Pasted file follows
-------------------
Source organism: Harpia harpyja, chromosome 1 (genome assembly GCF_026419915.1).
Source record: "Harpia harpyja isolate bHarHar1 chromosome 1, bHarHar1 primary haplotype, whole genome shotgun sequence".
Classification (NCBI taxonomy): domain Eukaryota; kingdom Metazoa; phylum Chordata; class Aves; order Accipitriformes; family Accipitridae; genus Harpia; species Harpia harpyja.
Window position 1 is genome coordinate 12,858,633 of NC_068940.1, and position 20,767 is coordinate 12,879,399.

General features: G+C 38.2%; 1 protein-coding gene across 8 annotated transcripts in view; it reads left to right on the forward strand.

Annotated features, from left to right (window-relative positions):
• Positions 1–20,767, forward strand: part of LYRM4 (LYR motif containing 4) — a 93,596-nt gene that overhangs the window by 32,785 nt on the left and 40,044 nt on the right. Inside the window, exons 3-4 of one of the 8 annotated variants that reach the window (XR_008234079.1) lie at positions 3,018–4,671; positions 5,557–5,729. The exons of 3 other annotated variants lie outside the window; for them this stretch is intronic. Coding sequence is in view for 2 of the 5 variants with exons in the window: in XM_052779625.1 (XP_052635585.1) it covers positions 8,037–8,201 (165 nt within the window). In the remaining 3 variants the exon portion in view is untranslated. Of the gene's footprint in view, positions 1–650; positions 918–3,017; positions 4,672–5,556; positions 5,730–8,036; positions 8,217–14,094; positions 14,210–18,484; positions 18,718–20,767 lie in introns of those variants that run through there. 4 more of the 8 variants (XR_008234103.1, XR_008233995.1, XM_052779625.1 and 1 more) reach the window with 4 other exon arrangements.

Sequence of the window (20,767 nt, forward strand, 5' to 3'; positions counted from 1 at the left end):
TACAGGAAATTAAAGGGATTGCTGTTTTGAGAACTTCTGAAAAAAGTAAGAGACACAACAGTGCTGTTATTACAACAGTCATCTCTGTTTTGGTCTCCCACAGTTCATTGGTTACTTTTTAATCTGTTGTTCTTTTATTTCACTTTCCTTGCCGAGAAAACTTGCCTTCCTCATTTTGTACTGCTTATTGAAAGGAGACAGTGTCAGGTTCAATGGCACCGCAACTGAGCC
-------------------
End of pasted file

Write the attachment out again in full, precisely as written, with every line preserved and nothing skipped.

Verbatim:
Source organism: Harpia harpyja, chromosome 1 (genome assembly GCF_026419915.1).
Source record: "Harpia harpyja isolate bHarHar1 chromosome 1, bHarHar1 primary haplotype, whole genome shotgun sequence".
Classification (NCBI taxonomy): domain Eukaryota; kingdom Metazoa; phylum Chordata; class Aves; order Accipitriformes; family Accipitridae; genus Harpia; species Harpia harpyja.
Window position 1 is genome coordinate 12,858,633 of NC_068940.1, and position 20,767 is coordinate 12,879,399.

General features: G+C 38.2%; 1 protein-coding gene across 8 annotated transcripts in view; it reads left to right on the forward strand.

Annotated features, from left to right (window-relative positions):
• Positions 1–20,767, forward strand: part of LYRM4 (LYR motif containing 4) — a 93,596-nt gene that overhangs the window by 32,785 nt on the left and 40,044 nt on the right. Inside the window, exons 3-4 of one of the 8 annotated variants that reach the window (XR_008234079.1) lie at positions 3,018–4,671; positions 5,557–5,729. The exons of 3 other annotated variants lie outside the window; for them this stretch is intronic. Coding sequence is in view for 2 of the 5 variants with exons in the window: in XM_052779625.1 (XP_052635585.1) it covers positions 8,037–8,201 (165 nt within the window). In the remaining 3 variants the exon portion in view is untranslated. Of the gene's footprint in view, positions 1–650; positions 918–3,017; positions 4,672–5,556; positions 5,730–8,036; positions 8,217–14,094; positions 14,210–18,484; positions 18,718–20,767 lie in introns of those variants that run through there. 4 more of the 8 variants (XR_008234103.1, XR_008233995.1, XM_052779625.1 and 1 more) reach the window with 4 other exon arrangements.

Sequence of the window (20,767 nt, forward strand, 5' to 3'; positions counted from 1 at the left end):
TACAGGAAATTAAAGGGATTGCTGTTTTGAGAACTTCTGAAAAAAGTAAGAGACACAACAGTGCTGTTATTACAACAGTCATCTCTGTTTTGGTCTCCCACAGTTCATTGGTTACTTTTTAATCTGTTGTTCTTTTATTTCACTTTCCTTGCCGAGAAAACTTGCCTTCCTCATTTTGTACTGCTTATTGAAAGGAGACAGTGTCAGGTTCAATGGCACCGCAACTGAGCC